The distinction between past, present and future is the most persistent illusion of all, said Einstein. From the perspective of quantum physics, the past, present and future exist simultaneously in time-space. Time is static, it is us who are flowing through time. This revelation is well explained by James Gleick in his review of the movie Arrival:
“Even without help from mathematical models, we have all learned to visualize history as a timeline, with the past stretching to the left, say, and the future to the right (if we have been conditioned Sapir-Whorf-style by a left-to-right written language). Our own lifespans occupy a short space in the middle. Now—the infinitesimal present—is just the point where our puny consciousnesses happen to be.
But Einstein felt that this was fundamentally a psychological matter; that the question of now need not, or could not, be addressed within physics. The specialness of the present moment doesn’t show up in the equations; mathematically, all the moments look alike. Now seems to arise in our minds. It’s a product of consciousness, inextricably bound up with sensation and memory. And it’s fleeting, tumbling continually into the past.”
We may ponder the big question asked by Krishnamurti:
“Time is the past, time is now; and the now is controlled by the past, shaped by the past. And the future is a modification of the present. I’m putting it dreadfully simply. So the future is now. Therefore the question is: If all time is contained in the now, all time – past, present and future – then what do we mean by change?”
Zen Buddhism, as explained by Alan Watts in his book The Way of Zen, compared time to a moving wave, which does not actually move water forward but creates the illusion that it does.
Yet, from an individual perspective, time is experienced viscerally and intimately. In Borges’s words, time is “the substance I am made of. Time is a river which sweeps me along, but I am the river; it is a tiger which destroys me, but I am the tiger; it is a fire which consumes me, but I am the fire.” We are mentally conditioned to view time as sequential, progressing from the past into the present and towards the future. The human perception of time is rendered perfectly in Macbeth’s famous monologue, “Tomorrow, and tomorrow, and tomorrow, /Creeps in this petty pace from day to day,/ To the last syllable of recorded time.” The word “syllable” is a remarkable choice here since our written communication also unfolds sequentially through time– from left to right or from the past into the present, at least for western speakers.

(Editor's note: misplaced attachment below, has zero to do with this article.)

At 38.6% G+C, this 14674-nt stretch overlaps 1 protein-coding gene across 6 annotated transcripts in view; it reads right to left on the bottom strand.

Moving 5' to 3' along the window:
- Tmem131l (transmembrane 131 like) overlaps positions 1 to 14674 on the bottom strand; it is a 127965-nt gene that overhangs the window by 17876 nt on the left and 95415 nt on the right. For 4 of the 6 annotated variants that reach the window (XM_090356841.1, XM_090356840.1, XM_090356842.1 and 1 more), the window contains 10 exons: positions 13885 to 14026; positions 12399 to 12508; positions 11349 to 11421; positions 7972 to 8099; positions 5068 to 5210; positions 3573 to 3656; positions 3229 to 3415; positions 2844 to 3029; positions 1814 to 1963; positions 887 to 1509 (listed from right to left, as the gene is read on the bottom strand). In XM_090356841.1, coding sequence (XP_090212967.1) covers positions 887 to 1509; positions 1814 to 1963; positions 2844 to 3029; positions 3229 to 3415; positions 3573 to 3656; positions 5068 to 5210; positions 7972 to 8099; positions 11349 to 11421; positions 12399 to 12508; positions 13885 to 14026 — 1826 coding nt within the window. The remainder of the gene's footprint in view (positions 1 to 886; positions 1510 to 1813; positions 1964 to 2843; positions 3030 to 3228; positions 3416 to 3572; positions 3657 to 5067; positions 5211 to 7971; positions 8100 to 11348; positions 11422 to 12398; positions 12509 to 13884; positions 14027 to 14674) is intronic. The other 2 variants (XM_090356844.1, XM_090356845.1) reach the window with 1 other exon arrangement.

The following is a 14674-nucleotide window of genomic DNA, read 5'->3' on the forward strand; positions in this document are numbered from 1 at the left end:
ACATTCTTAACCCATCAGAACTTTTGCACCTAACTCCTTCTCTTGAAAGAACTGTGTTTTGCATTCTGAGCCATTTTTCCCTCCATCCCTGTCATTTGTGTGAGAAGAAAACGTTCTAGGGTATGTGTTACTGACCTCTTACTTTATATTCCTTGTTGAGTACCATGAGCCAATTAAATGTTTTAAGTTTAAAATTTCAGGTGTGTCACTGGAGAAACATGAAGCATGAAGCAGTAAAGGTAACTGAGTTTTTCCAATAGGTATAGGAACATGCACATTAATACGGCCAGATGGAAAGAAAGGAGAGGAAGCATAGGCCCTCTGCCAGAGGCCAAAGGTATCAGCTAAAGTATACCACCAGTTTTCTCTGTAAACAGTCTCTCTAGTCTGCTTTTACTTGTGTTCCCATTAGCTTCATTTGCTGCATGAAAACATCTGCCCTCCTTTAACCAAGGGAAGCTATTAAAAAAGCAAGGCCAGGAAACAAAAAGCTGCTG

But not all languages are written in this way. In his “Temporary poem of my time” Yehuda Amichai wrote:
“Hebrew writing and Arabic writing go from east to west,
Latin writing, from west to east.
Languages are like cats:
You must not stroke their hair the wrong way.”
The idea that the language shapes our thinking is known as linguistic relativity. The creators of Arrival played with that idea remarkably well. Louise, a master translator played by Amy Adams, is drafted by the US army to establish communication with a race of aliens who have just landed on the earth. The mysterious visitors are seven-limbed creatures, dubbed heptapods. Seven being the number of spiritual perfection, as Gleick describes in his review of the movie, “They turn out to be virtuosos of calligraphy: their feet/hands are also nozzles that squirt inkblots, which swirl and spin and coalesce into mottled circles with intricate adornments. Louise says these are logograms.”
Each logogram is a miniature work of art, a rich symbol evocative of the Zen ensō.
Logograms house the meaning of entire sentences or passages. What is more, they seem to be produced instantaneously rather than sequentially, unlike our earthy writing. They emerge suddenly like wondrous emanations. This is because heptapods do not see time as sequential. Having a simultaneous overview of each individual moment on the time-space continuum, they see wholeness instead of events unfolding one after another. Their written script goes simultaneously from right to left and from left to write – to meet in the centre, pulsating with meaning. As Louise masters the heptapod language, she develops headaches which are a sign of a tremendous consciousness shift. It dawns on her that she can see the future, including a tragic twist in her own life. Her mind becomes able to move forwards and backwards; she gets glimpses of events which the viewer thinks are flashbacks, but turn out to be flash-forwards. Yet, in the holistic frame of temporal reference the direction of the time arrow does not seem to matter any more.
We do not feel ourselves as timeless in our day-to-day lives, quite the contrary. Nevertheless, almost all of us have moments when we experience a momentary rupture in the fabric of time. The poet Szymborska would call it the moments when we remember that we have a soul, which is timeless.
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